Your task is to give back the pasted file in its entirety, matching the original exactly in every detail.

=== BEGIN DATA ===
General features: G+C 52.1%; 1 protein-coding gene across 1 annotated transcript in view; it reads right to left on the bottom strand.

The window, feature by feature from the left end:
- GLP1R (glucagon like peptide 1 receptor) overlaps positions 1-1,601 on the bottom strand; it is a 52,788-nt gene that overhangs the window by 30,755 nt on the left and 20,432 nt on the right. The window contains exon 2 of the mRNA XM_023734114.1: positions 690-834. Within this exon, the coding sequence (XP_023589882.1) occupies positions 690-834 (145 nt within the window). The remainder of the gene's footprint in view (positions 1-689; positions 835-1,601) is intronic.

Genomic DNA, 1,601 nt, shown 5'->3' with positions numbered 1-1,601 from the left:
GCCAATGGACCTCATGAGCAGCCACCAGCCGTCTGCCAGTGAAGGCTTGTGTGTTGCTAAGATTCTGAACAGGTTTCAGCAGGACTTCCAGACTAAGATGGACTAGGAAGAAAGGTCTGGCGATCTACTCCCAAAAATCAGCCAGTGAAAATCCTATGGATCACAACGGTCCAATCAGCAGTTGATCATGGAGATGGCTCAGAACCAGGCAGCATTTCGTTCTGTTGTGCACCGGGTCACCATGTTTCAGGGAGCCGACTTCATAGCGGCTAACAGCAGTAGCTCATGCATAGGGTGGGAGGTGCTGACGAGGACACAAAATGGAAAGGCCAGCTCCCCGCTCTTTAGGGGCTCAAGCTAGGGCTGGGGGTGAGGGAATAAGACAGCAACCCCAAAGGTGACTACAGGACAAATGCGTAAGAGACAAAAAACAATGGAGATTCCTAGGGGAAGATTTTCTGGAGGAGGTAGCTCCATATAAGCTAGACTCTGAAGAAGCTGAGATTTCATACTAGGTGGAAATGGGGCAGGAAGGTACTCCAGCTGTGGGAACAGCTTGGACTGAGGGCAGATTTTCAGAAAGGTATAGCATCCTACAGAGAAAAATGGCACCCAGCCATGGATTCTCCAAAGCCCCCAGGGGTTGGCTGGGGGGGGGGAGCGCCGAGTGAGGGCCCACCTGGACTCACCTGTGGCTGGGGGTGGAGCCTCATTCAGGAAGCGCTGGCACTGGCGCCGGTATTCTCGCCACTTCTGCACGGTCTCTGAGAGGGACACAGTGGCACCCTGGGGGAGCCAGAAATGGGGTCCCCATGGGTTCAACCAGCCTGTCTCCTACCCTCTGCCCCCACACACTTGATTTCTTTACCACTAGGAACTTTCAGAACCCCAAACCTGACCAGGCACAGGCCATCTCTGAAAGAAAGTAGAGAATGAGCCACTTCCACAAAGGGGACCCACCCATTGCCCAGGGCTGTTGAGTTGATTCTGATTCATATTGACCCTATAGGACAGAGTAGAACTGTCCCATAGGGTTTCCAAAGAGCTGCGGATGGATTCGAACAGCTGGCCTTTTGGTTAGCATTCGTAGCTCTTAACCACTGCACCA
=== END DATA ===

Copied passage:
General features: G+C 52.1%; 1 protein-coding gene across 1 annotated transcript in view; it reads right to left on the bottom strand.

The window, feature by feature from the left end:
- GLP1R (glucagon like peptide 1 receptor) overlaps positions 1-1,601 on the bottom strand; it is a 52,788-nt gene that overhangs the window by 30,755 nt on the left and 20,432 nt on the right. The window contains exon 2 of the mRNA XM_023734114.1: positions 690-834. Within this exon, the coding sequence (XP_023589882.1) occupies positions 690-834 (145 nt within the window). The remainder of the gene's footprint in view (positions 1-689; positions 835-1,601) is intronic.

Genomic DNA, 1,601 nt, shown 5'->3' with positions numbered 1-1,601 from the left:
GCCAATGGACCTCATGAGCAGCCACCAGCCGTCTGCCAGTGAAGGCTTGTGTGTTGCTAAGATTCTGAACAGGTTTCAGCAGGACTTCCAGACTAAGATGGACTAGGAAGAAAGGTCTGGCGATCTACTCCCAAAAATCAGCCAGTGAAAATCCTATGGATCACAACGGTCCAATCAGCAGTTGATCATGGAGATGGCTCAGAACCAGGCAGCATTTCGTTCTGTTGTGCACCGGGTCACCATGTTTCAGGGAGCCGACTTCATAGCGGCTAACAGCAGTAGCTCATGCATAGGGTGGGAGGTGCTGACGAGGACACAAAATGGAAAGGCCAGCTCCCCGCTCTTTAGGGGCTCAAGCTAGGGCTGGGGGTGAGGGAATAAGACAGCAACCCCAAAGGTGACTACAGGACAAATGCGTAAGAGACAAAAAACAATGGAGATTCCTAGGGGAAGATTTTCTGGAGGAGGTAGCTCCATATAAGCTAGACTCTGAAGAAGCTGAGATTTCATACTAGGTGGAAATGGGGCAGGAAGGTACTCCAGCTGTGGGAACAGCTTGGACTGAGGGCAGATTTTCAGAAAGGTATAGCATCCTACAGAGAAAAATGGCACCCAGCCATGGATTCTCCAAAGCCCCCAGGGGTTGGCTGGGGGGGGGGAGCGCCGAGTGAGGGCCCACCTGGACTCACCTGTGGCTGGGGGTGGAGCCTCATTCAGGAAGCGCTGGCACTGGCGCCGGTATTCTCGCCACTTCTGCACGGTCTCTGAGAGGGACACAGTGGCACCCTGGGGGAGCCAGAAATGGGGTCCCCATGGGTTCAACCAGCCTGTCTCCTACCCTCTGCCCCCACACACTTGATTTCTTTACCACTAGGAACTTTCAGAACCCCAAACCTGACCAGGCACAGGCCATCTCTGAAAGAAAGTAGAGAATGAGCCACTTCCACAAAGGGGACCCACCCATTGCCCAGGGCTGTTGAGTTGATTCTGATTCATATTGACCCTATAGGACAGAGTAGAACTGTCCCATAGGGTTTCCAAAGAGCTGCGGATGGATTCGAACAGCTGGCCTTTTGGTTAGCATTCGTAGCTCTTAACCACTGCACCA